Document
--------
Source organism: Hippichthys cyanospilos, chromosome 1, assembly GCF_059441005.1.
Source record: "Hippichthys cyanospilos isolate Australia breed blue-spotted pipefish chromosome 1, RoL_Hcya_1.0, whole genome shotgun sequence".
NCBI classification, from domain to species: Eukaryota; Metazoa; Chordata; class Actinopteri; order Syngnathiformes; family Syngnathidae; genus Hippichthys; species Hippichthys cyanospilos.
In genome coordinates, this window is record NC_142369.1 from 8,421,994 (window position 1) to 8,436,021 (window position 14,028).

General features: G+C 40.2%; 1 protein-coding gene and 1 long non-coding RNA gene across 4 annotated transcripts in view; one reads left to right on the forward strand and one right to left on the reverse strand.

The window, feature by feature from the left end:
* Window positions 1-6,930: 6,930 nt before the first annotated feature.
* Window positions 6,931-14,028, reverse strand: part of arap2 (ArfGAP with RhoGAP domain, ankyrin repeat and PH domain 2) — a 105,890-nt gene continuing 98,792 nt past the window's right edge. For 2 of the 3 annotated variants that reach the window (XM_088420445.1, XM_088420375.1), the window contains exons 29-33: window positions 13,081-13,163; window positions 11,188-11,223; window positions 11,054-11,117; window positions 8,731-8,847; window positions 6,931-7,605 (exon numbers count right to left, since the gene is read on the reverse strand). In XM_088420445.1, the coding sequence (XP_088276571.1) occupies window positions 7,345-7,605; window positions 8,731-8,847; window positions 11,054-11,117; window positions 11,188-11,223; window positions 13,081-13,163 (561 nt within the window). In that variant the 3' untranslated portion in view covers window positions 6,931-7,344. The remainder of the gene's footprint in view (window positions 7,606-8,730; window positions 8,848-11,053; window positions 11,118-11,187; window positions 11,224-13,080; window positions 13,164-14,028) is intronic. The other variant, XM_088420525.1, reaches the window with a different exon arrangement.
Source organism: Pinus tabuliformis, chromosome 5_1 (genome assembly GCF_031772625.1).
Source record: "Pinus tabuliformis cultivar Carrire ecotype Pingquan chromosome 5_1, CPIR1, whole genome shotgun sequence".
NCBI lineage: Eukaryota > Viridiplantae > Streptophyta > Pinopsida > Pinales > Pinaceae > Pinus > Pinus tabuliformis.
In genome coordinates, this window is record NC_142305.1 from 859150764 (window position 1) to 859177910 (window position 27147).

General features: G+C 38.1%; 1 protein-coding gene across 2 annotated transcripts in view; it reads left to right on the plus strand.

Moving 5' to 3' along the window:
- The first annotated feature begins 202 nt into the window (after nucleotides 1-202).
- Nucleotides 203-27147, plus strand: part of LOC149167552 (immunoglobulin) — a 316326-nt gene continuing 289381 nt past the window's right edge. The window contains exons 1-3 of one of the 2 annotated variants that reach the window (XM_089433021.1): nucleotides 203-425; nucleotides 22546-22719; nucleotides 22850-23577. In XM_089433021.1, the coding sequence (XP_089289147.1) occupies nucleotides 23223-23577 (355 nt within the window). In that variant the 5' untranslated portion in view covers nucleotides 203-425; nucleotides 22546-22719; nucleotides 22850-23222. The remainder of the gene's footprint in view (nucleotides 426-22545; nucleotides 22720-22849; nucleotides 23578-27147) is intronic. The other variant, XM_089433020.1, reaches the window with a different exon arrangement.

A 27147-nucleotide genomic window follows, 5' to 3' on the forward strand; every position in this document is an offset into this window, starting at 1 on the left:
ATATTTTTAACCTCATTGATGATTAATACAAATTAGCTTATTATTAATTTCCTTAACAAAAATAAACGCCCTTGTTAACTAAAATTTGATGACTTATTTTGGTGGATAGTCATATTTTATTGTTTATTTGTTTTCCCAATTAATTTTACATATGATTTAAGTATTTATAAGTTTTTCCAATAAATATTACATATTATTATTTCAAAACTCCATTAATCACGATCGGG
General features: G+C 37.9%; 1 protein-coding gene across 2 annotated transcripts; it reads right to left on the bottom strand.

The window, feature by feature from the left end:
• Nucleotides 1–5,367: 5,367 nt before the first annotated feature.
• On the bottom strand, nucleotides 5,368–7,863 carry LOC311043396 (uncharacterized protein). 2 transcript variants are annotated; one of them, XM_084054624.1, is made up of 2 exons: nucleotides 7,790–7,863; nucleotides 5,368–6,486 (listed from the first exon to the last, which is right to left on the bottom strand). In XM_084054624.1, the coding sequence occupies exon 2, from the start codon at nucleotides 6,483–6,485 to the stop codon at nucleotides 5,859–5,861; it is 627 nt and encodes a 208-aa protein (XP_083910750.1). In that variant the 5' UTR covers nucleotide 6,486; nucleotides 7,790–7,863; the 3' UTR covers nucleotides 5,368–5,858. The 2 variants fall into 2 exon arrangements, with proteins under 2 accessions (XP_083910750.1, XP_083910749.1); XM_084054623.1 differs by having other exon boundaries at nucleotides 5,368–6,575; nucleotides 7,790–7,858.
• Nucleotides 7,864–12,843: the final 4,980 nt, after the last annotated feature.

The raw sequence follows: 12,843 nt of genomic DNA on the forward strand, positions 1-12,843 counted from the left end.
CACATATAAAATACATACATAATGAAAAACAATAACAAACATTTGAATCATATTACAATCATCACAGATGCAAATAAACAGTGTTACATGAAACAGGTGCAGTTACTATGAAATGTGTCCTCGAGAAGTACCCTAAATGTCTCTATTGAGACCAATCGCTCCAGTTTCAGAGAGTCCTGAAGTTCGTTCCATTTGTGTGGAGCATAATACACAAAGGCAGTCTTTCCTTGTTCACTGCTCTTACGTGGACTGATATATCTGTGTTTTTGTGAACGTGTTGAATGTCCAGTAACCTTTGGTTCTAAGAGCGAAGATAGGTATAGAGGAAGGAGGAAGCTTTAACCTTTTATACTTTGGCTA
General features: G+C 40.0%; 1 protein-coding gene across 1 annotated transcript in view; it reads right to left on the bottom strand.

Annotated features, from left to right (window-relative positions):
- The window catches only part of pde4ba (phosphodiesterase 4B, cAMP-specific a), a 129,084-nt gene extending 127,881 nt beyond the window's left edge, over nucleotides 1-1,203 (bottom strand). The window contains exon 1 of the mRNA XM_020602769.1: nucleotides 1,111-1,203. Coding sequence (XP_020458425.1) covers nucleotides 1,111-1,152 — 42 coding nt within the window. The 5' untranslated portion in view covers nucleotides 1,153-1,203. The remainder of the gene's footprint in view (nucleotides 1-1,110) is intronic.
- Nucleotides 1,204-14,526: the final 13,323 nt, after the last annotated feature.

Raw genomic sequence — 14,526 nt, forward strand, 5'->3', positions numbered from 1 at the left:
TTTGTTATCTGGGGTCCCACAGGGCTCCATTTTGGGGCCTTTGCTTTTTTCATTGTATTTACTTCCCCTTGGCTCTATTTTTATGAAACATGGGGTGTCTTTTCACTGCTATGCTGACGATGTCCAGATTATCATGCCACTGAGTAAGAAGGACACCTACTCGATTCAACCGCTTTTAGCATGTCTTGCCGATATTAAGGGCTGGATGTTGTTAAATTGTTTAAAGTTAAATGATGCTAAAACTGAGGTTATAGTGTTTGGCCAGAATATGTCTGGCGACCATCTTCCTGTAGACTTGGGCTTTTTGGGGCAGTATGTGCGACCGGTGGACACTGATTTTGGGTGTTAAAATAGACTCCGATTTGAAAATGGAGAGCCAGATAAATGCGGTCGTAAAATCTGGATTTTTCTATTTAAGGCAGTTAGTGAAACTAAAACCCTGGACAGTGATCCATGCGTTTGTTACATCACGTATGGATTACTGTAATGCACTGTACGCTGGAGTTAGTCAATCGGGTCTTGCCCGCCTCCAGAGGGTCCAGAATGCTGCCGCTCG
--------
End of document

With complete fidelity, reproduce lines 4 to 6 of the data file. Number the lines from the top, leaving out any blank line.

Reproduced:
In genome coordinates, this window is record NC_142369.1 from 8,421,994 (window position 1) to 8,436,021 (window position 14,028).

General features: G+C 40.2%; 1 protein-coding gene and 1 long non-coding RNA gene across 4 annotated transcripts in view; one reads left to right on the forward strand and one right to left on the reverse strand.

The window, feature by feature from the left end: